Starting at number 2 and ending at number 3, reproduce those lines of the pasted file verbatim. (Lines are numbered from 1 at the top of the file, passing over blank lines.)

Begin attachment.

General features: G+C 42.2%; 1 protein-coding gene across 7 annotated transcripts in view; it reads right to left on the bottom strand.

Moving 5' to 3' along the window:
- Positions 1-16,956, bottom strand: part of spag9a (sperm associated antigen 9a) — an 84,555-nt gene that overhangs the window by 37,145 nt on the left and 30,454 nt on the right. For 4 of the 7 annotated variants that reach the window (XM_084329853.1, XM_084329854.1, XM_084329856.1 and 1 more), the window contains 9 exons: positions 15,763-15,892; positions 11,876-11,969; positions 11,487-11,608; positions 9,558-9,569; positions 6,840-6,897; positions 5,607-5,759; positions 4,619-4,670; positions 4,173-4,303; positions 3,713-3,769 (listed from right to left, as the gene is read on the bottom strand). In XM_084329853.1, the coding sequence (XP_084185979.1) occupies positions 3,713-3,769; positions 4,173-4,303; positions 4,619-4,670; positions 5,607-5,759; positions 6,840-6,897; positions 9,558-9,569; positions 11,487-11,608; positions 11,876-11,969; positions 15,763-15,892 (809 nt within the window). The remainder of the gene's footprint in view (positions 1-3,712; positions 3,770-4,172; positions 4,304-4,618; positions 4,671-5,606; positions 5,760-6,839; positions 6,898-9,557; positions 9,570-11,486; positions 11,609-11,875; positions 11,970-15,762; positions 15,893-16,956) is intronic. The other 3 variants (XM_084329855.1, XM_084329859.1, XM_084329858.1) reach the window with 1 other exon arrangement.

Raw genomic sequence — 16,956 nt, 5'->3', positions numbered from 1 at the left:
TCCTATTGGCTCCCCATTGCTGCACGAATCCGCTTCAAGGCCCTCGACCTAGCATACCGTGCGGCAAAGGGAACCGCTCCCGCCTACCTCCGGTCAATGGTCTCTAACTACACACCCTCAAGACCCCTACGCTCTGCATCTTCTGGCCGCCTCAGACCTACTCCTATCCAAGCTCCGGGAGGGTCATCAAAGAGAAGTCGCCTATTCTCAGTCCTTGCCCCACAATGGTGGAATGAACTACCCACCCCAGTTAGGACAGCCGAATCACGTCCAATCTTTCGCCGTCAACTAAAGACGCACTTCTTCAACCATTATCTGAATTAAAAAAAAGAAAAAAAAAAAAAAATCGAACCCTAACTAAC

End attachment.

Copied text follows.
Moving 5' to 3' along the window:
- Positions 1-16,956, bottom strand: part of spag9a (sperm associated antigen 9a) — an 84,555-nt gene that overhangs the window by 37,145 nt on the left and 30,454 nt on the right. For 4 of the 7 annotated variants that reach the window (XM_084329853.1, XM_084329854.1, XM_084329856.1 and 1 more), the window contains 9 exons: positions 15,763-15,892; positions 11,876-11,969; positions 11,487-11,608; positions 9,558-9,569; positions 6,840-6,897; positions 5,607-5,759; positions 4,619-4,670; positions 4,173-4,303; positions 3,713-3,769 (listed from right to left, as the gene is read on the bottom strand). In XM_084329853.1, the coding sequence (XP_084185979.1) occupies positions 3,713-3,769; positions 4,173-4,303; positions 4,619-4,670; positions 5,607-5,759; positions 6,840-6,897; positions 9,558-9,569; positions 11,487-11,608; positions 11,876-11,969; positions 15,763-15,892 (809 nt within the window). The remainder of the gene's footprint in view (positions 1-3,712; positions 3,770-4,172; positions 4,304-4,618; positions 4,671-5,606; positions 5,760-6,839; positions 6,898-9,557; positions 9,570-11,486; positions 11,609-11,875; positions 11,970-15,762; positions 15,893-16,956) is intronic. The other 3 variants (XM_084329855.1, XM_084329859.1, XM_084329858.1) reach the window with 1 other exon arrangement.